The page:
Whistleblowers celebrated President Donald Trump’s decision to sign the Veterans Affairs Accountability and Whistleblower Protection Act into law Friday morning as a hopeful beacon of change, but are wary the legislation could be used against them.
Prominent whistleblowers Brandon Coleman, Sean Higgins and Kuauhtemoc Rodriguez told The Daily Caller News Foundation that they appreciate the bill and see it as a major shift towards reform, but are also concerned it may be used to speed up firing of legitimate whistleblowers, instead of targeting incompetent employees.
“Whistleblowers around the nation are concerned that this legislation will make it easier to fire them (WB’s) while the real culprits management will continue their reign of terror on them,” Sean Higgins, whistleblower at the Memphis VA, told TheDCNF. “POTUS has not reached out to WB’s in the way we had hoped to hear our plight. The VA management continues its corrupt ways, while no one is held accountable except WB’s. Our concern is that management be held accountable and the reprisal and retaliation stops.”
Brandon Coleman, whistleblower at the Phoenix VA, said that Friday’s signing of the legislation is dedicated to whistleblowers who have had their careers destroyed.
“The last three years have been a long road trying to force feed the Department of Veterans Affairs any form of accountability,” Coleman said. “There have been countless acts of fraud, waste and abuse of our nations heroes and dozens of instances where supervisors and administrators should have been fired. Many whistleblowers across the country have had their careers destroyed and their only crime is simply telling the truth. Today is for them. The hundreds of brave VA whistleblowers no one will ever know.”
“I applaud President Trump for keeping his promise to veterans, to Congress for actually coming together and passing this widely accepted bipartisan legislation, and to Sec. Shulkin for having the backbone to publicly support this bill,” Coleman added. “Moving forward there are many whistleblowers throughout the VA who are scared this new legislation will be used to quickly silence whistleblowers instead of going after the corrupt managers who are proven to retaliate against them. Much work ahead.”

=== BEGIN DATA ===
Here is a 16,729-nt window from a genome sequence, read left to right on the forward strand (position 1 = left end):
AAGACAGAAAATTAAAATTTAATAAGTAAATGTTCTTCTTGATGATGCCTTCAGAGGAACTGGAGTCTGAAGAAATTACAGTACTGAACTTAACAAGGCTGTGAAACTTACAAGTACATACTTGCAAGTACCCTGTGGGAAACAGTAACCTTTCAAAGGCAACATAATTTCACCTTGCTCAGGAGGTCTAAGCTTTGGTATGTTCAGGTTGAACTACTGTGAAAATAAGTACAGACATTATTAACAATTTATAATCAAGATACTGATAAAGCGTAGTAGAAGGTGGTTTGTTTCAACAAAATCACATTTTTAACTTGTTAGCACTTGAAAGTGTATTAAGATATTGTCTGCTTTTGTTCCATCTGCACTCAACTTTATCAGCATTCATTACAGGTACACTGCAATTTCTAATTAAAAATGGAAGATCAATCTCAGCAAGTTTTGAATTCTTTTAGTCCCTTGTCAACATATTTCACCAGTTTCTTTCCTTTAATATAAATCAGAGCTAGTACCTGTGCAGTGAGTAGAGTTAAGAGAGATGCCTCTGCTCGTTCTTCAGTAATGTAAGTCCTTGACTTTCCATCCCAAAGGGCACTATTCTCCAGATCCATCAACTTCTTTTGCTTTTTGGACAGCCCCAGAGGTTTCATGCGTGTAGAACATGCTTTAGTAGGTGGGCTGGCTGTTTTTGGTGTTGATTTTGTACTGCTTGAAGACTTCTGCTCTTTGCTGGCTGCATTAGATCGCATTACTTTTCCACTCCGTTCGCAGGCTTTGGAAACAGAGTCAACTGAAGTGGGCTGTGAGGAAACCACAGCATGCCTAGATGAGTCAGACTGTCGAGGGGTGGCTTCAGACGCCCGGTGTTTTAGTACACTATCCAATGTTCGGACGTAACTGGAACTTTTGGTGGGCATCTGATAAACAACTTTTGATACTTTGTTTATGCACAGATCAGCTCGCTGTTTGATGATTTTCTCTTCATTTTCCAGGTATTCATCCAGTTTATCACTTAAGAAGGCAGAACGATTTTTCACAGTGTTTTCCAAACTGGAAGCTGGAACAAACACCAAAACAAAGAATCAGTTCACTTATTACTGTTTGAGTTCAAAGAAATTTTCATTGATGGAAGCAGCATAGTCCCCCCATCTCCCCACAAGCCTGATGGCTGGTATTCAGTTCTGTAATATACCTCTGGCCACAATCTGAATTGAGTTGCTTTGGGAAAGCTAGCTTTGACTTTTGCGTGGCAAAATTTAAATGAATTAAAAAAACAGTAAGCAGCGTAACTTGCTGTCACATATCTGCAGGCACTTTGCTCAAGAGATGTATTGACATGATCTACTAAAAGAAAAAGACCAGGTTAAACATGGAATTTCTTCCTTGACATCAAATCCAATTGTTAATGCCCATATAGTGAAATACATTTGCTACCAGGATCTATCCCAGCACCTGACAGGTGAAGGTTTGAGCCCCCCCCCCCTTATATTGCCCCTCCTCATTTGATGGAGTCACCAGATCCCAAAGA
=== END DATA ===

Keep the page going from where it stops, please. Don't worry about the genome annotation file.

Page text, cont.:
Rodriguez, a whistleblower also at the Phoenix VA, said the bill is desperately needed because facility directors often abuse power.
“I feel the accountability act is long overdue because right now VA Facility Directors abuse their power to retaliate against whistleblowers like me,” Rodriguez said. “Our civil rights are violated and free speech squashed.”
Notably, there were zero whistleblowers in attendance at the signing of the bill.
A large number of major veterans’ organizations have thrown support behind the compromise bill, but union groups like the American Federation of Government Employees have consistently decried the bill as a “union-busting bill.”
Specifically, Concerned Veterans for America, a right-leaning veterans’ policy organization which has spearheaded this kind of legislation for years, applauded Congress and the administration coming together to serve veterans.
“Until this point, Secretary Shulkin hasn’t had the authority he needs to discipline or fire bad VA employees quickly,” Concerned Veterans for America policy director Dan Caldwell told The Daily Caller News Foundation. “As a result, negligent and even criminal employees have remained on the VA payroll and countless veterans have suffered. Moving forward, the toxic culture at the VA will hopefully begin to correct itself.”
The bill allows VA Secretary David Shulkin to fire any senior-level executive within a 21-day process. For regular employees, the process of contesting the firing through the Merit Systems Protection Board would take a maximum of 180 days.
The bill also gives the VA authority to retake bonuses or reduce pensions if an employee is convicted of a job-related felony.
Shulkin has been one of the most vocal advocates of the bill, which marks an astonishing shift from the previous administration. He has repeatedly cited instances in which employees have been able to evade discipline because the department’s hands are tied by overly long appeals processes.
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